My advice; get a proper diagnosis as to the cause of your TTS then make an informed opinion on who to have treat it. A diagnosis should not only be the what but the why, then you can treat it effectively.
I hope this helps Jill, keep us posted.
Result number: 177
Posted by >David G. Wedemeyer, DC</b> on 4/10/07 at 18:27
Ralph I have seen quite a few people make incredible progress with glucosamine and chondroitin (and MSM).
Two words of caution though, glucosamine should not be taken by people with glucose tolerance issues and diabetics. Second, pick a good manufacturer because some like to grind up bovine trachea to make their product. The problem with this is cautionary since some of the material may be made from overseas animal products and not all of the data is in on prions from bovine spongiform encephalopathy (mad cow... Krutzfeld Jacob's).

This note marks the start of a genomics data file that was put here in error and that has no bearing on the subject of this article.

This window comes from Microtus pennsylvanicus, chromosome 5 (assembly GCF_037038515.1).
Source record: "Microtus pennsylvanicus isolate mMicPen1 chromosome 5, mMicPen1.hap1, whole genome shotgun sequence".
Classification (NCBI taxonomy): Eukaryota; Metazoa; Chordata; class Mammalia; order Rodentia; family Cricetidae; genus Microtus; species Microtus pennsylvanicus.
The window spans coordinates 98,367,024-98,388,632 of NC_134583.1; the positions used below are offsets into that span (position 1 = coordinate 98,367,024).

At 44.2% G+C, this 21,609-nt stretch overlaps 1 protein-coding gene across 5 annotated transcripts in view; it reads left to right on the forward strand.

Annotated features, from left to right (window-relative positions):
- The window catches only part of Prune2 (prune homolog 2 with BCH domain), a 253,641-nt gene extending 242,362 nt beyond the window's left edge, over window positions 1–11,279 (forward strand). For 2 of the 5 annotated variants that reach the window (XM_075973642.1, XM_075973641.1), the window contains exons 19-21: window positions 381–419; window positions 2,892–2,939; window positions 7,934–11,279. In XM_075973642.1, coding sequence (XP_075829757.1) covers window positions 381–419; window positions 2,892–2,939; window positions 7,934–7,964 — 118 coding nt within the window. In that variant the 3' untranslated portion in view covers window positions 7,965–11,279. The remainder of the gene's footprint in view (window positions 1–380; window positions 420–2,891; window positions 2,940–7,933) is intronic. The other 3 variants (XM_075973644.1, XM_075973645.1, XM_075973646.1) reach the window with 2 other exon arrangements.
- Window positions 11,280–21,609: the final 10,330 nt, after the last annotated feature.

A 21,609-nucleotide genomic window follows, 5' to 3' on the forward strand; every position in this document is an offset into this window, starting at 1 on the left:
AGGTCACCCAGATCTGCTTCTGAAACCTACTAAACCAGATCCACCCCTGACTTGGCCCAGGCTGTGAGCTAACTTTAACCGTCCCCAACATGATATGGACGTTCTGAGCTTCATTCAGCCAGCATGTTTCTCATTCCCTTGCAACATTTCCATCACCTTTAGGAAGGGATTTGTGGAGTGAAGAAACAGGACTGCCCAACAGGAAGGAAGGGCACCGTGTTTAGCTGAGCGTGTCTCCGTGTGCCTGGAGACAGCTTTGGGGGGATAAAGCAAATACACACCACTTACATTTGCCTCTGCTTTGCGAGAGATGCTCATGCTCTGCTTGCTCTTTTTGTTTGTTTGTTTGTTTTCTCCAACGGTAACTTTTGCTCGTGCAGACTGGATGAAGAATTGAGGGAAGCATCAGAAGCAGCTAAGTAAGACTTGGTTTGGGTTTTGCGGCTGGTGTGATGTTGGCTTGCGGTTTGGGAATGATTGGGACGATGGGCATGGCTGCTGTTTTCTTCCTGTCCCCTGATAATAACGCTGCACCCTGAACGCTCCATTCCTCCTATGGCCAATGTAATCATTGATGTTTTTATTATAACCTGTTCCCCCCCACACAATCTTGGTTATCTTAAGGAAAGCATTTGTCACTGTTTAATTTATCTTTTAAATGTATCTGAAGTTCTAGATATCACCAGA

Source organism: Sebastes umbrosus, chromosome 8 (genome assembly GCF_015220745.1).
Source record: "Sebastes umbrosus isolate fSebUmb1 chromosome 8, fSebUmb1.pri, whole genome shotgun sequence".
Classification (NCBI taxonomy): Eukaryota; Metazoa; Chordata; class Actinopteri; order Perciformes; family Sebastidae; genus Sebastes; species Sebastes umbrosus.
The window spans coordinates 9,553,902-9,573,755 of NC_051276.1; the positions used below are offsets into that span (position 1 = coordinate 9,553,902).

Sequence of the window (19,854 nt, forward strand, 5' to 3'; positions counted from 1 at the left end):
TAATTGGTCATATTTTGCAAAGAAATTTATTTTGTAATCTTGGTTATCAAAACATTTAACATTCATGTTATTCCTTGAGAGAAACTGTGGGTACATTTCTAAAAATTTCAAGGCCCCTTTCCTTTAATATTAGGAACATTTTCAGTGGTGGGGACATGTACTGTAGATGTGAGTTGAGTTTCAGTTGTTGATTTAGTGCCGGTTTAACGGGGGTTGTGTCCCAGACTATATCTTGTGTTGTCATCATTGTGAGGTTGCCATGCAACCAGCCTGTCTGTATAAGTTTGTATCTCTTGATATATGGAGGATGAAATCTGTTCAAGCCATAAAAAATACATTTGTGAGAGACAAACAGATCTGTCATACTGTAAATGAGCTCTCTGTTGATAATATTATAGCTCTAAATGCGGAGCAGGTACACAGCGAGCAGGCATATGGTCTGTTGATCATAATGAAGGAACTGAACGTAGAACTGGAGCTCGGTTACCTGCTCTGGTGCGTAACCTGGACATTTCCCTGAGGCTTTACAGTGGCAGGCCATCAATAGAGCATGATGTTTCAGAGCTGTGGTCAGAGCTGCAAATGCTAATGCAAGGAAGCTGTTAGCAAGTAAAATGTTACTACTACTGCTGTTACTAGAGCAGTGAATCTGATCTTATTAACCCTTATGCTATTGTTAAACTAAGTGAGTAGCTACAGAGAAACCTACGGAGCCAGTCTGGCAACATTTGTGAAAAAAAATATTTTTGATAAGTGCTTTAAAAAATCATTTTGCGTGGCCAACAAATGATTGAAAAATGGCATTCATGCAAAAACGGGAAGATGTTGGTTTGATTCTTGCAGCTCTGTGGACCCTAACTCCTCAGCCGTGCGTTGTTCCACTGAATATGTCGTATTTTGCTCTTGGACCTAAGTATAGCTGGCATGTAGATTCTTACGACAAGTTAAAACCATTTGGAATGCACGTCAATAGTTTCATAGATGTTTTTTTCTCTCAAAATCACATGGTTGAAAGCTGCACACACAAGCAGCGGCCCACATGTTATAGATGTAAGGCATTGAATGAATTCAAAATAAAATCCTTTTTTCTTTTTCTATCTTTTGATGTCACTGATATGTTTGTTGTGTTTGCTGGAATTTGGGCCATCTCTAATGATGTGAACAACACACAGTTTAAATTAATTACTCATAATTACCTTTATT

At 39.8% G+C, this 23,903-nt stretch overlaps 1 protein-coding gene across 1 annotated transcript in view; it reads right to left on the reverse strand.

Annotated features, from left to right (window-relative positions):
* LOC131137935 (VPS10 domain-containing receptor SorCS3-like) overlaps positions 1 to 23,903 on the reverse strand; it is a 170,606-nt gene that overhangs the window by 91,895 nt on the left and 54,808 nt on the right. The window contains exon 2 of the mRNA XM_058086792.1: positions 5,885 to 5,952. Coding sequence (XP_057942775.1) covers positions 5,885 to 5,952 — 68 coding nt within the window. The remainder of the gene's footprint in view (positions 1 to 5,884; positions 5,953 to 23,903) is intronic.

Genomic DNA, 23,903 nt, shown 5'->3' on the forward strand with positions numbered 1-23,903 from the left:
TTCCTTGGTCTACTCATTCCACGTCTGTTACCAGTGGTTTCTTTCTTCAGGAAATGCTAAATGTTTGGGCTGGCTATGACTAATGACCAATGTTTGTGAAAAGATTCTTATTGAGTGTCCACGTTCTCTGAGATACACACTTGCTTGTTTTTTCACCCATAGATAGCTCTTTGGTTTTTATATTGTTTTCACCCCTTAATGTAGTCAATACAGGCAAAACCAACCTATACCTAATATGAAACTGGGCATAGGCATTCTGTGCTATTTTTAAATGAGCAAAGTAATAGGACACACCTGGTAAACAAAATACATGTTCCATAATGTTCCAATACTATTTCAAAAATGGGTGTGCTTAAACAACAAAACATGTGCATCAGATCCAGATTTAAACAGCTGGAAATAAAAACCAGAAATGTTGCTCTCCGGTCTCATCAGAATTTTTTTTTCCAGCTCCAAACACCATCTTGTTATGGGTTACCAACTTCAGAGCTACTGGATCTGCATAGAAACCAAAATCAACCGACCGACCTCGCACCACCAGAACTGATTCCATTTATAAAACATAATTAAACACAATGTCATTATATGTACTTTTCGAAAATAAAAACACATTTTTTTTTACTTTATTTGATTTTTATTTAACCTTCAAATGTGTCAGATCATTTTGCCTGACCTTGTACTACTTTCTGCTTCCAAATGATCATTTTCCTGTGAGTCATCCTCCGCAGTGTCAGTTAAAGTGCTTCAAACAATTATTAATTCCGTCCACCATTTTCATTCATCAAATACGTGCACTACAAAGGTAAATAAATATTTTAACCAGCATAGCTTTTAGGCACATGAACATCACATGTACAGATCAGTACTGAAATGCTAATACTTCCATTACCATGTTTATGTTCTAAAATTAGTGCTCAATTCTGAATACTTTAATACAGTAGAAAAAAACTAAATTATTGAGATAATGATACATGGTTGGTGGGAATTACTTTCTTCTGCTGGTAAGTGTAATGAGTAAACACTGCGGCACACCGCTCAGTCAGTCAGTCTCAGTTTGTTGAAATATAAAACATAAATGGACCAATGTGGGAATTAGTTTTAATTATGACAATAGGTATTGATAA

I have resources to quality, safe manufacturers if you are interested.
Result number: 178
Posted by >David G. Wedemeyer, DC</b> on 4/10/07 at 11:30
Diane you sound well educated about your options and on the cautionary side which is intelligent. You're correct in stating that any surgical procedure is a permanent change of the architecture and with risks. I have seen patients who have tremendous success right off the bat and many other failed back syndromes after surgery, the truth is there exists a very low predictive value associated with spinal fusion surgery.
The same is true for whether it is chiropractic manipulation, 'decompression' therapy or the Cox distraction technique; all have benefits and all have risks. You have to weigh the risks against the benefits with your physician and make an informed choice. My only hesitance with these 'decompression' machines is the lack of true evidence based, peer reviewed studies and their ludicrous upfront costs. Perhaps if you could find someone with a great deal of experience with this mode of therapy and who would allow you to pay as you go while not misleading you about outcomes and breaking the bank.